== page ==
It was a lucky break for painter/illustrator Marvin Friedman (1930-2012) when the Boy Scouts of America moved their national office from New York City to North Brunswick, New Jersey, in 1954. Friedman, who lived outside Princeton in West Trenton, happened to meet the assistant director of their magazine Boy’s Life and, according to Leif Peng, they “took a liking to each other. ‘He gave me little spots at the back [wrote Friedman] and the work just grew and grew and grew. They would send me all over the goddamn world, pay me $1,500, $2,000 a spread… it was like a ‘wish thing’ – a dream job.’” (http://todaysinspiration.blogspot.com/2009/02/marvin-friedman-illustration-became-my_04.html)
Our painting (detail above) by Friedman was given to his friend and Princeton neighbor Henry Martin, Class of 1948, who in turn, recently donated it to the Graphic Arts Collection. Martin remembered that the work “was published by the magazine “Boys Life” …and pictured a boy who, with his parents lived on a boat in, I think, Holland, which transported freight.” [We would love to find the exact issue, if anyone recognizes it.]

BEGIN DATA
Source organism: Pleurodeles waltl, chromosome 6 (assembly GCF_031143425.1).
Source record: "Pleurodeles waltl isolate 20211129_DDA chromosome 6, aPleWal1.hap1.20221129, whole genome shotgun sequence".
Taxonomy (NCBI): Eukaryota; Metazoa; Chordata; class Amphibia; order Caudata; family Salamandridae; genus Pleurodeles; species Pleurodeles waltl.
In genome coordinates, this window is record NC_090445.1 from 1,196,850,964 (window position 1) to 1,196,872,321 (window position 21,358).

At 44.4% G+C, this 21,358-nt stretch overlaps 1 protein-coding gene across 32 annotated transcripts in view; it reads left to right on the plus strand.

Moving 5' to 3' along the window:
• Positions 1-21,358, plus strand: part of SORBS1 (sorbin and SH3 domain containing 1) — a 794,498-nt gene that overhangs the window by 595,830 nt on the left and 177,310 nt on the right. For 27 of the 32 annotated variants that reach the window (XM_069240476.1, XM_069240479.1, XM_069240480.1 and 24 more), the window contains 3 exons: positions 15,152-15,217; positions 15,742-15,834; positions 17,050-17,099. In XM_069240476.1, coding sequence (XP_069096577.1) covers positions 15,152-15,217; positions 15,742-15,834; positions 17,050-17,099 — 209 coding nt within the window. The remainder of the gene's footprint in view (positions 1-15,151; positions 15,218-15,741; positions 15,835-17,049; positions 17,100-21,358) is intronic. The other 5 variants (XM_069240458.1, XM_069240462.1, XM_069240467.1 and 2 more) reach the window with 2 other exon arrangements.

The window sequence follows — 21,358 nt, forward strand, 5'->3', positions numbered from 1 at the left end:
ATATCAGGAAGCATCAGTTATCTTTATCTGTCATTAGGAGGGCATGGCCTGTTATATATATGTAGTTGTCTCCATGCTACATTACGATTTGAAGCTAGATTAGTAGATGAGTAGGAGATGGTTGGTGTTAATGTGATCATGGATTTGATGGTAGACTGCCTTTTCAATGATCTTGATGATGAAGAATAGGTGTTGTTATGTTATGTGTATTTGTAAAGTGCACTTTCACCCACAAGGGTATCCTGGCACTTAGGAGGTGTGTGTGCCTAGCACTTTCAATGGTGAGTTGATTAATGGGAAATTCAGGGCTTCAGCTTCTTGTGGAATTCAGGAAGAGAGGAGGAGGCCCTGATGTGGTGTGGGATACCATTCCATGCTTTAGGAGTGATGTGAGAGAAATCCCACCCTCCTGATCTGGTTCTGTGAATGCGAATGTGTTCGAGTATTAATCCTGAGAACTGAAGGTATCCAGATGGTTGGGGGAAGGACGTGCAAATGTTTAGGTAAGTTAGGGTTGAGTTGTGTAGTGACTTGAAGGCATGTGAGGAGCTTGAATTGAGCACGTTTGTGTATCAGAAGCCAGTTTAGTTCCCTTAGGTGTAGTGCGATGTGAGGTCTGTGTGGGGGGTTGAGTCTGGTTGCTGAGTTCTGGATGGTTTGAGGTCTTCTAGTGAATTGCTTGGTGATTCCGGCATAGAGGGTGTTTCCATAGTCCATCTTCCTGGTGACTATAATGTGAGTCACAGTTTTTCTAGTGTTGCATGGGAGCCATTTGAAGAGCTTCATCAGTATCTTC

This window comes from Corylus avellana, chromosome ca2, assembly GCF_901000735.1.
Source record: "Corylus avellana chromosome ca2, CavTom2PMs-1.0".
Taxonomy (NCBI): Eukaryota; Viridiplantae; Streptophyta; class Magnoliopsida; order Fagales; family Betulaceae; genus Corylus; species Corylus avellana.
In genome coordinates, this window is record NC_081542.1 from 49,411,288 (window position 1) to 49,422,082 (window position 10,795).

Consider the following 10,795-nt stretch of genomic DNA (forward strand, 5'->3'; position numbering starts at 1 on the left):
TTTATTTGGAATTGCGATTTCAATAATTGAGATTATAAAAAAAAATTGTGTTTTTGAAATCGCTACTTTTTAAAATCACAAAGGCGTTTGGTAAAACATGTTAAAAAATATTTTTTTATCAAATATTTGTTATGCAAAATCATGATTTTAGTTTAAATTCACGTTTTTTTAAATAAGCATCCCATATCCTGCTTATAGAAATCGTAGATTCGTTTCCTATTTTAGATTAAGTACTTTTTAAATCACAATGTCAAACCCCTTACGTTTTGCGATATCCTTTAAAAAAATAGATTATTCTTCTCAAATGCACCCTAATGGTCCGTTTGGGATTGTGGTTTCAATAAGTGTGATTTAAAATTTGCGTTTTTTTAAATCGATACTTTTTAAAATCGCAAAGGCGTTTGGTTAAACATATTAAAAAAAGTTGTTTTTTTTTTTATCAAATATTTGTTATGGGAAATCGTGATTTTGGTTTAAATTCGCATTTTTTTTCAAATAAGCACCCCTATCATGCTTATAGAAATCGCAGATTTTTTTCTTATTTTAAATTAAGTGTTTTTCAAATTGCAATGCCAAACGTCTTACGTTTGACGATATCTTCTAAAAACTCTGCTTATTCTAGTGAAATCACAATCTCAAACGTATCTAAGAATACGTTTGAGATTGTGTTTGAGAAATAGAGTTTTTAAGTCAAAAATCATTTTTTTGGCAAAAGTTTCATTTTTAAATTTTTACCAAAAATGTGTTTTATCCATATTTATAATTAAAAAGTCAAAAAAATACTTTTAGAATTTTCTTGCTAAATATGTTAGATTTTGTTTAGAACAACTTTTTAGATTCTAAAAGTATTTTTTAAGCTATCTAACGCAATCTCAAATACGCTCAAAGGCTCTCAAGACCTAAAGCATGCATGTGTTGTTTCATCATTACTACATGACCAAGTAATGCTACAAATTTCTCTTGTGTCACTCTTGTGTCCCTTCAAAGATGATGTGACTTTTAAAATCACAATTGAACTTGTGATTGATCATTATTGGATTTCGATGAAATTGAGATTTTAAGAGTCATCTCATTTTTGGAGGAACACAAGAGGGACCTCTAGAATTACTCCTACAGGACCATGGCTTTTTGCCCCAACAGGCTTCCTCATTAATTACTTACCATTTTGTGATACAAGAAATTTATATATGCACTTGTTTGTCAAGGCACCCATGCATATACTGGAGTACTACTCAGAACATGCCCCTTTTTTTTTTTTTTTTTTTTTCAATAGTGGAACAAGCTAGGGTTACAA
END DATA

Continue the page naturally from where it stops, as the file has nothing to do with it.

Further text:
Marvin Friedman lost his battle with Parkinson’s disease on May 12, 2012, at the age of 81. He also worked for Cosmopolitan magazine in the 1960s but it was for Boy’s Life that Friedman found steady employment as an illustrator. He is also known for the many childrens books he illustrated, including Molly Cone, You Can’t Make Me If I Don’t Want To (1971); Bianca Bradbury, Those Traver Kids (1972); Molly Cone, Dance around the Fire (1974); Barbara Brooks Wallace, Can do, Missy Charlie (1974); Larry Callen, Pinch (1975); Norma E. Lee, Chewing Gum (1976); Larry Callen, Sorrow’s Song (1979); Bert Metter, Bar Mitzvah, Bat Mitzvah: How Jewish Boys and Girls Come of Age (1984), to name just a few.